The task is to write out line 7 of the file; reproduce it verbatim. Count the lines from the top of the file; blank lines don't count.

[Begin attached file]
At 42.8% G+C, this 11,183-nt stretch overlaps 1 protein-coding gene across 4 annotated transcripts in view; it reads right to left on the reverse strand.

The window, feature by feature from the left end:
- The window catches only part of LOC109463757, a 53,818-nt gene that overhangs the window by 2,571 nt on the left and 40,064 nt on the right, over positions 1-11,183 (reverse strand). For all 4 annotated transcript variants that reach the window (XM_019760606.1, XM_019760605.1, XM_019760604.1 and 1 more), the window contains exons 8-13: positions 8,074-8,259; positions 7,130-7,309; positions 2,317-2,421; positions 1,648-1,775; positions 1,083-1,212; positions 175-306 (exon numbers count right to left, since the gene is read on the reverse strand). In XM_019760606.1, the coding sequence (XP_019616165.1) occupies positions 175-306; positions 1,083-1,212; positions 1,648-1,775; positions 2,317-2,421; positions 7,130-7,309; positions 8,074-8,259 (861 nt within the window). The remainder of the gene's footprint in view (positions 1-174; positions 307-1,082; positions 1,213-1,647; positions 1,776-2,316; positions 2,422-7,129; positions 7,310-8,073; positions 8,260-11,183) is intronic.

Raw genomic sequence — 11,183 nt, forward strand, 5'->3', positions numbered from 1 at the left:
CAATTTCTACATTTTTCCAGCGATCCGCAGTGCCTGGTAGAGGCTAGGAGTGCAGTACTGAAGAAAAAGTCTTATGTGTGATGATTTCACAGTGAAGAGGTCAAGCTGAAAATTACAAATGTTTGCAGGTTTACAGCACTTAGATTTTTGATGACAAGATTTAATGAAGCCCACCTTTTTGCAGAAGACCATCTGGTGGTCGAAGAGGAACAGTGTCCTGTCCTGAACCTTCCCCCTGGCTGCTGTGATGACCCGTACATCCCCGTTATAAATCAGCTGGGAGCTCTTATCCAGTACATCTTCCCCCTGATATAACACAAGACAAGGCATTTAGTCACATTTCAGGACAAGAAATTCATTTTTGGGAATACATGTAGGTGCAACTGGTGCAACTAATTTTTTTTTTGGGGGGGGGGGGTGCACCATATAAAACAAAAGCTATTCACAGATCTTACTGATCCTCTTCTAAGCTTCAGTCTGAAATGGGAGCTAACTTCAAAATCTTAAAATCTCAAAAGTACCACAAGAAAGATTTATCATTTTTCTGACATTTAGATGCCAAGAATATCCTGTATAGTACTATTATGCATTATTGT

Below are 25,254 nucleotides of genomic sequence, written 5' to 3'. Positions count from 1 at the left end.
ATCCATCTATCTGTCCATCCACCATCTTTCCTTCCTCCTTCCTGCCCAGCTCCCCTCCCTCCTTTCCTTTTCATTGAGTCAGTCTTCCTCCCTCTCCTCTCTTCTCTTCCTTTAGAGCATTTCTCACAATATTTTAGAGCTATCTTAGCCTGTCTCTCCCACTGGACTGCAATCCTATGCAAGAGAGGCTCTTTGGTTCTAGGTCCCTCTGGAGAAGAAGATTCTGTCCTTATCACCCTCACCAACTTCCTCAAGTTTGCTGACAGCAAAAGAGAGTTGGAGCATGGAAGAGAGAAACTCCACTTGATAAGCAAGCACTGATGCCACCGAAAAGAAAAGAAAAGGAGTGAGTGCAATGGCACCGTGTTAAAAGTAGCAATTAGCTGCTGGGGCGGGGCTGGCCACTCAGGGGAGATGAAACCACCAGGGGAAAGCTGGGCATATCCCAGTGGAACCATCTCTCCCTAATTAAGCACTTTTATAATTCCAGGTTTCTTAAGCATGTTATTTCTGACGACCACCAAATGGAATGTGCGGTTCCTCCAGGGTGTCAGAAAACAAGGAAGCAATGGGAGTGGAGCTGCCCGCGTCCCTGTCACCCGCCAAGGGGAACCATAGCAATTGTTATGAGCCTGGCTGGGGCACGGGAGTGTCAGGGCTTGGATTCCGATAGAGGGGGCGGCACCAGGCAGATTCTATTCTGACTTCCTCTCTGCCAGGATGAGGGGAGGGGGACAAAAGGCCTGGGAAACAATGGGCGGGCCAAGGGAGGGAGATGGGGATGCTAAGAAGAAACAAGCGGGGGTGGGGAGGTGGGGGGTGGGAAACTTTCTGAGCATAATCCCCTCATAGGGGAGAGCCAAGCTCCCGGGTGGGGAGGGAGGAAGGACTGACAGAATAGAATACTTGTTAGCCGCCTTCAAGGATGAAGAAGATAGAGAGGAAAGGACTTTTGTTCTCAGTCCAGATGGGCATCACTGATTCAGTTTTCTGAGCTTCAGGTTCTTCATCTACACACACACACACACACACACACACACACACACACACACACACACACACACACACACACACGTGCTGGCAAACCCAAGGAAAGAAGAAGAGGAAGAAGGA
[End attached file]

ATCCATCTATCTGTCCATCCACCATCTTTCCTTCCTCCTTCCTGCCCAGCTCCCCTCCCTCCTTTCCTTTTCATTGAGTCAGTCTTCCTCCCTCTCCTCTCTTCTCTTCCTTTAGAGCATTTCTCACAATATTTTAGAGCTATCTTAGCCTGTCTCTCCCACTGGACTGCAATCCTATGCAAGAGAGGCTCTTTGGTTCTAGGTCCCTCTGGAGAAGAAGATTCTGTCCTTATCACCCTCACCAACTTCCTCAAGTTTGCTGACAGCAAAAGAGAGTTGGAGCATGGAAGAGAGAAACTCCACTTGATAAGCAAGCACTGATGCCACCGAAAAGAAAAGAAAAGGAGTGAGTGCAATGGCACCGTGTTAAAAGTAGCAATTAGCTGCTGGGGCGGGGCTGGCCACTCAGGGGAGATGAAACCACCAGGGGAAAGCTGGGCATATCCCAGTGGAACCATCTCTCCCTAATTAAGCACTTTTATAATTCCAGGTTTCTTAAGCATGTTATTTCTGACGACCACCAAATGGAATGTGCGGTTCCTCCAGGGTGTCAGAAAACAAGGAAGCAATGGGAGTGGAGCTGCCCGCGTCCCTGTCACCCGCCAAGGGGAACCATAGCAATTGTTATGAGCCTGGCTGGGGCACGGGAGTGTCAGGGCTTGGATTCCGATAGAGGGGGCGGCACCAGGCAGATTCTATTCTGACTTCCTCTCTGCCAGGATGAGGGGAGGGGGACAAAAGGCCTGGGAAACAATGGGCGGGCCAAGGGAGGGAGATGGGGATGCTAAGAAGAAACAAGCGGGGGTGGGGAGGTGGGGGGTGGGAAACTTTCTGAGCATAATCCCCTCATAGGGGAGAGCCAAGCTCCCGGGTGGGGAGGGAGGAAGGACTGACAGAATAGAATACTTGTTAGCCGCCTTCAAGGATGAAGAAGATAGAGAGGAAAGGACTTTTGTTCTCAGTCCAGATGGGCATCACTGATTCAGTTTTCTGAGCTTCAGGTTCTTCATCTACACACACACACACACACACACACACACACACACACACACACACACACACACACACACACACGTGCTGGCAAACCCAAGGAAAGAAGAAGAGGAAGAAGGA